We all have childhood dreams, but as we grow up, our perception of life and even our interests change.
This is exactly what happened to Susan Chang, who trained and worked as a nurse for several years, but started an IT company with her husband Alfred.
According to a Fiji Times article of 21 January 1984, he became manager of the Alpha Computer Center and his life thereafter revolved around marketing and training new computer operators.
"To learn more about computers, their applications and programming, it takes interest, patience and willingness to work," he said.
Initially, one of Susan's tasks was to study the workings of complex machines.
But the more he learned, the more exciting it became, he said.
The Alpha Computer Center opened in November 1982 at Vanua's home in Suva.
"It was difficult because people didn't know much about computers and those who knew thought the price was high because of the capabilities of the machines," said Susan, who was born in Malaysia.
Susan traveled to the Queen Elizabeth Hospital in Adelaide, Australia to complete a general nursing course through an Australian family volunteer supported program.
While studying in Adelaide, he met Alfred Fiji, who was on a scholarship to pursue an electrical engineering degree.
You got married in Australia. Susan said her husband graduated before her and worked for an electronics company. Before moving to Fiji in 1976, she and her husband visited family in Malaysia.
Alfred and his uncle founded Alpha Electronic Industries and bought the Commodore and Sirius computer trading agency in 1978.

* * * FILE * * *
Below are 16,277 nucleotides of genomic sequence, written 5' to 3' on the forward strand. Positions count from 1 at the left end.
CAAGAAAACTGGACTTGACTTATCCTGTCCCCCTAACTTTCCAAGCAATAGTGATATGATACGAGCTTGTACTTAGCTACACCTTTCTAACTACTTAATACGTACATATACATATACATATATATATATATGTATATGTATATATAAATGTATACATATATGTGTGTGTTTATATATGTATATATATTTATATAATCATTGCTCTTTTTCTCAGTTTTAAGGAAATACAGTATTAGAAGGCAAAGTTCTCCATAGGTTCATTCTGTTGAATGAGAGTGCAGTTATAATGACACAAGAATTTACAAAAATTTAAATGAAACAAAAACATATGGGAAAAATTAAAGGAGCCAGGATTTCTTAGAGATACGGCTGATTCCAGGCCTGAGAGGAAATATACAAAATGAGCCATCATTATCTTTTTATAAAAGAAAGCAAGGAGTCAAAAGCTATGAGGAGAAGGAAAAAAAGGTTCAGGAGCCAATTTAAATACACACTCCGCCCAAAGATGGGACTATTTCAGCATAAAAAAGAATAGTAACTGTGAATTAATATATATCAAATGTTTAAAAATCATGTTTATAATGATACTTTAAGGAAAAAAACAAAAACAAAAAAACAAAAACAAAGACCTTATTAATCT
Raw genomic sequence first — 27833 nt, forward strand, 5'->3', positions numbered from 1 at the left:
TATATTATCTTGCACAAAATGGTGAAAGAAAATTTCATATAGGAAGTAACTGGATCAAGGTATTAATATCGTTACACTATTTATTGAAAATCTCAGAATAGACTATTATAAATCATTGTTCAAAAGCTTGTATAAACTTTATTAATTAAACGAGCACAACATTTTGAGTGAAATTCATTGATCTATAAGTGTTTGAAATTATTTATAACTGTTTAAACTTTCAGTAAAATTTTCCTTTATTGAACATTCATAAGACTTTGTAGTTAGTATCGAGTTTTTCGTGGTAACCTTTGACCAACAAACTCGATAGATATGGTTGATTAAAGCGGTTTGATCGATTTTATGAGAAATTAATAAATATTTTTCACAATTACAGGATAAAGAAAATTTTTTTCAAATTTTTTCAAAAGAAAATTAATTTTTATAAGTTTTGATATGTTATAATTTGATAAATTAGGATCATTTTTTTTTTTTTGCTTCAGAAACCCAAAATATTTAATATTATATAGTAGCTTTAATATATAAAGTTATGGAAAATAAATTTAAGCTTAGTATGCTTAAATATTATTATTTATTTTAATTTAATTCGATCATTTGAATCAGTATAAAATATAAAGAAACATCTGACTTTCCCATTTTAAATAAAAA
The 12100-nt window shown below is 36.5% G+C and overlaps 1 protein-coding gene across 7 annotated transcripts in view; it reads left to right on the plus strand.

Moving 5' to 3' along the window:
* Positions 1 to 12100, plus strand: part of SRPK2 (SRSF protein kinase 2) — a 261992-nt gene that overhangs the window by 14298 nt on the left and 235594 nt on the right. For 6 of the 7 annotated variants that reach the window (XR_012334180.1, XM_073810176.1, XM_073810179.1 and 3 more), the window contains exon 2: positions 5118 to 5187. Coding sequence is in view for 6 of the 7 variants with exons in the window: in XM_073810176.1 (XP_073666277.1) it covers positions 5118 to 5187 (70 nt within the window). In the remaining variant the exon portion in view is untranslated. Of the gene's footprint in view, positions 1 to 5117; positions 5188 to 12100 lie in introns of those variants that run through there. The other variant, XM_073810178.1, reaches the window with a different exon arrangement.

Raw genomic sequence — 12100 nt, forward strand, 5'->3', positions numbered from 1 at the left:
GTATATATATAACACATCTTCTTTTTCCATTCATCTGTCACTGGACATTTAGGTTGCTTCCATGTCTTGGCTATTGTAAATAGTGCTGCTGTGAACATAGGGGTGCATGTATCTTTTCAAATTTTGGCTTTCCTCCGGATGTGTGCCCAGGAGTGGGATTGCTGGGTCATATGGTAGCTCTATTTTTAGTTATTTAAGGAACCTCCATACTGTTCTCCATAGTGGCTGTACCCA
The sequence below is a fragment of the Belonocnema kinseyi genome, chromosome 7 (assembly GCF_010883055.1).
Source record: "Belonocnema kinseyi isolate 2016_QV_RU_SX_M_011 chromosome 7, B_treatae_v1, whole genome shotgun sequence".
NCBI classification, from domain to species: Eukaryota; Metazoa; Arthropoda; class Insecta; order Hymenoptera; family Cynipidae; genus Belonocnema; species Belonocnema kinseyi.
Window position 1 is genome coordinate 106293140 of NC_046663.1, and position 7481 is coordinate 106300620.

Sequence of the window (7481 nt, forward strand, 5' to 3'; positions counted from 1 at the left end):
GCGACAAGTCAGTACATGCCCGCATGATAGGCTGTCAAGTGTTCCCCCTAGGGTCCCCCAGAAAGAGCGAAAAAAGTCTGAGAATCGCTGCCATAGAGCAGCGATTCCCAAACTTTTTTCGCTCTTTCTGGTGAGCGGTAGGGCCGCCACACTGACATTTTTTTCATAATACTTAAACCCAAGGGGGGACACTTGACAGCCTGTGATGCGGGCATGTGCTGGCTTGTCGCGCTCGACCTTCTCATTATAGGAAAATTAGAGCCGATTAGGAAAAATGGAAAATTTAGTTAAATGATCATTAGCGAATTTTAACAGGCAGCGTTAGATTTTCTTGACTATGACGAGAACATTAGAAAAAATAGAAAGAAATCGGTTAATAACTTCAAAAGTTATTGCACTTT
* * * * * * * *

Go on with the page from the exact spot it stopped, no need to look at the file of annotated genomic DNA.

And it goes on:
Commodore was an American brand and controlled the South Pacific region with its headquarters in Sydney.
Susan followed her uncle Alfred when he moved to his father's farm in Kolo te Suva in 1980.
"I was sent to Commodore headquarters in Sydney to learn how to use the computer as a word processor."
After his return, Susan's important station was at the Bureau of Statistics, then at the Treasury.
He also worked with some schools that had computers. He taught students programming and all USP computers were provided by Alpha.
Slim and petite, Susan was an energetic businesswoman.
Manages office, travels to facilities to install computers and train operators.
His clients have included the South Pacific Educational Evaluation Commission, Fiji National Reserve Fund, Fiji International Telecommunications Ltd and many others.
He said Fiji Industries Ltd used Commodore to manage its accounts, while Data Service Centers Ltd in Nadi managed the accounts of about 60 companies on two computers.
Susan said that not every business needs a computer. It depended on the size of the company.
"If it's a big problem, computerize it, otherwise stick to the calculator and go to the manual."
In the same year, the Fiji Computer Society launched its first computer magazine at the Civic Centre.
The top ten IT companies showcased their innovative devices over two days.
Susan said it was great to see so many parents taking their children to the show as there were computers where children could play educational games.
"Our booth had both desktops and PCs, and I found that the PCs got more attention."